To effectively teach both technical and artistic knowledge on a photo tour like ours, I need to do it in a direct and personal way. I need to see to each and every one of my participants in an individual capacity, and their needs vary greatly: some are concerned with technique, others with how to approach human subjects, and almost all of them with their personal approach to the artistic element of photography. So, for these fundamental reasons, I keep the groups small.

Also, depending on where we are, a group can split up into smaller units of 2-3 people in order to have the freedom they want to immerse themselves in the locale with their camera. When this happens, as the situation permits, I take another photographer with me, so each group has someone to ‘guide’ them so to speak. That way, we always get the most intimate experience, but with all the attention and formation the participants need.





Just being in Paris doesn’t guarantee you get to know Paris, just like being in Benares doesn’t guarantee you get to know Benares. Only after years of photographic experience on the ground do you get to know a locale’s special feeling, out of the way places, and how to make ties with the people who live there as well as with their reality.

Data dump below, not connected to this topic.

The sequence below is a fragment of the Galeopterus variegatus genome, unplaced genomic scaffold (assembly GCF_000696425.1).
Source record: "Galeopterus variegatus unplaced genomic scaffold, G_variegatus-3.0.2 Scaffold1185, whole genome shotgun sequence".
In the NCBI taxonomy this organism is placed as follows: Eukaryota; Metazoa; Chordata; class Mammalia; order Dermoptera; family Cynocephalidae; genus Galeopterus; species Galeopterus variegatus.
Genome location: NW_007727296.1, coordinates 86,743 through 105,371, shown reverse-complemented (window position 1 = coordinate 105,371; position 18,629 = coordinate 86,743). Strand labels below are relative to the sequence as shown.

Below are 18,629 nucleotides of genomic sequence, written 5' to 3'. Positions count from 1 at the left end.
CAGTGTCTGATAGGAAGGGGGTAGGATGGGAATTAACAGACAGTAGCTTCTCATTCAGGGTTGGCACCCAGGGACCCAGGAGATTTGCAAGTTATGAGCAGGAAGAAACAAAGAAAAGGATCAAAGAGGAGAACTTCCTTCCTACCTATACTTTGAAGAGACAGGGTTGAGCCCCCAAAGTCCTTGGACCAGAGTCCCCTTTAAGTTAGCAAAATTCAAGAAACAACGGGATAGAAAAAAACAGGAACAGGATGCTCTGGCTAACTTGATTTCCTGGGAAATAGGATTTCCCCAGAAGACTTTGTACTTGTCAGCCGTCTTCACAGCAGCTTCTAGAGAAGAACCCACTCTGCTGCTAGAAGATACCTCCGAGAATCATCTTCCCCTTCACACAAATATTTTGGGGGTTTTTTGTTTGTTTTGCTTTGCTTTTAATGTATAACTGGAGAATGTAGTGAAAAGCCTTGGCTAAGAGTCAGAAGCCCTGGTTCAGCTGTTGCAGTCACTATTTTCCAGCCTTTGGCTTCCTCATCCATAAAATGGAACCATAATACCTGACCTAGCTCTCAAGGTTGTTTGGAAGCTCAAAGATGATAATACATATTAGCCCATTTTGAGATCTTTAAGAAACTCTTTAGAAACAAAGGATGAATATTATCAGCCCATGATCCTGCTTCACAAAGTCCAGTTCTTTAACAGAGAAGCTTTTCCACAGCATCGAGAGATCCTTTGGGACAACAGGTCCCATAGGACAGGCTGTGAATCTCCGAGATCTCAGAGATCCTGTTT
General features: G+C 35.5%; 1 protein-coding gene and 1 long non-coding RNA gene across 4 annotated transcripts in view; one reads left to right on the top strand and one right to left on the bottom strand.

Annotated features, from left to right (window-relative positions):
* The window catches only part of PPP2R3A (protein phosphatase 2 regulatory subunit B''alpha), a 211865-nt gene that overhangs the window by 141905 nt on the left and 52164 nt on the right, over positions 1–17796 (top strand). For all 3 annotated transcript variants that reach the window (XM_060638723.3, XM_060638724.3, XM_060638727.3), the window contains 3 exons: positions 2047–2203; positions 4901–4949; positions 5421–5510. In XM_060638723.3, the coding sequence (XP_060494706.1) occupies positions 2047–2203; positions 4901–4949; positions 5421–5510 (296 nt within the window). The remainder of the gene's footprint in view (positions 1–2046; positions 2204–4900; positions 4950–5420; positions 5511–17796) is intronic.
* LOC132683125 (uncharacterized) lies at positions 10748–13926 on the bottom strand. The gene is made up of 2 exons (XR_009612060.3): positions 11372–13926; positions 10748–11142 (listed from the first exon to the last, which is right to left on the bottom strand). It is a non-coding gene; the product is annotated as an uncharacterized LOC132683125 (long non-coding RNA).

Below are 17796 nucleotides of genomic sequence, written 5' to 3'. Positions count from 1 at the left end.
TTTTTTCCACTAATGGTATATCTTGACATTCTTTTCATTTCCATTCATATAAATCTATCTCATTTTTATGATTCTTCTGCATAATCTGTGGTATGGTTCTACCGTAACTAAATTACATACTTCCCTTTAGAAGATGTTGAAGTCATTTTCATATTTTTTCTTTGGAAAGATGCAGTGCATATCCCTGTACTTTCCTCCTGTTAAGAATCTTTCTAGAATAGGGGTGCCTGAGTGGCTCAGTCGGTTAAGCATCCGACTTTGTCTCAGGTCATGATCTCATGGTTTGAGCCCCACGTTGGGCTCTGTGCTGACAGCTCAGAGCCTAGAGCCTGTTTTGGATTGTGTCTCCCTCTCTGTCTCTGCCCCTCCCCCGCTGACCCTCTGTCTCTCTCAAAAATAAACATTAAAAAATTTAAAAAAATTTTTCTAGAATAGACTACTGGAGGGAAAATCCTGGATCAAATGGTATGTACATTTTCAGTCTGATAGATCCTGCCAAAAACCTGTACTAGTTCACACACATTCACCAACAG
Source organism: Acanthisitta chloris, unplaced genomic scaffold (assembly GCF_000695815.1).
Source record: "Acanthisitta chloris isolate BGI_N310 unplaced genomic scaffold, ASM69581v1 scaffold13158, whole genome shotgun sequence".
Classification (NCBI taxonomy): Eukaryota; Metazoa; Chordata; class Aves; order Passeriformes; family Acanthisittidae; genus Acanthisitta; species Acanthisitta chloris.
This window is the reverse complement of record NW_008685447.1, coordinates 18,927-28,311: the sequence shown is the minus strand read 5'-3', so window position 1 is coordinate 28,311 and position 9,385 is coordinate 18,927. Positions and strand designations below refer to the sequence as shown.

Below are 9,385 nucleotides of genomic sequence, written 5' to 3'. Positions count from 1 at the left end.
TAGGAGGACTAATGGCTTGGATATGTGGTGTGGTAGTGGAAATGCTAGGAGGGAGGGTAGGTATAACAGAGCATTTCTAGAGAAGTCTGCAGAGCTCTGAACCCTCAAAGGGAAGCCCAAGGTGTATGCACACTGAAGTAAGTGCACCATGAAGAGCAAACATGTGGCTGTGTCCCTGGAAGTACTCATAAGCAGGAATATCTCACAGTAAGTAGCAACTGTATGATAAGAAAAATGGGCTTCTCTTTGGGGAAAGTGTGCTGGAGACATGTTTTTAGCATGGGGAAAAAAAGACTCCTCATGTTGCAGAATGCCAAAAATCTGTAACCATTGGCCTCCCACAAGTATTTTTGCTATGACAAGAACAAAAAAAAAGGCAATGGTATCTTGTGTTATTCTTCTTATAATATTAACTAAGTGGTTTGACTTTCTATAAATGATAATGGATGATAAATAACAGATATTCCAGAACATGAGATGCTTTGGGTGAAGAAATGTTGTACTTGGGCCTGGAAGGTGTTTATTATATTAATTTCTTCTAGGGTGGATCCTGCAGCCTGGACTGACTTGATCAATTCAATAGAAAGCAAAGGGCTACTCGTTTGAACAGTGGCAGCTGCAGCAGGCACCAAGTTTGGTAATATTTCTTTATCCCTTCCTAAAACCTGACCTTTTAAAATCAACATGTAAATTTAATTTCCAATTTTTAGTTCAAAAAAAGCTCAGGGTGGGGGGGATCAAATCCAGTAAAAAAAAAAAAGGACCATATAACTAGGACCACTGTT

Benares is chosen as a destination by millions of tourists, but the majority leave the city without having known it at all: they don’t know what is authentic or of genuine photographic interest and what isn’t, and they haven’t made much of a connection to the locals. They don’t maintain friendships in the areas where all the interesting things are going on.

It isn’t the same, fighting against thousands of tourists with cameras just to get your shot, than to take photos with a certain degree of intimacy, in a relatively unknown space, controlled and understood through years of experience.





A photo expedition should have three essential pillars in order to keep it solidly on its feet:

  • Photographic interest and importance of the subject matter available
  • The lead photographer
  • The locations


The photographic interest and importance of the subjects at hand is the most important.


Far more than the importance of the destination itself is looking at the interesting themes and subjects in each location.

Obviously, we go on photo tours to take photos. But in a lot of cases, in order to take the best photos we can, we really need to get to know the people we are going to capture. We need to analyze each itinerary to see what the photo opportunities offer: the stops of course, but above all what is in each stop, really in:  The people, the day to day places, the events, and what we can do with them.


The people,  the day to day places,  the events, and  what we can do with them.


The Photographer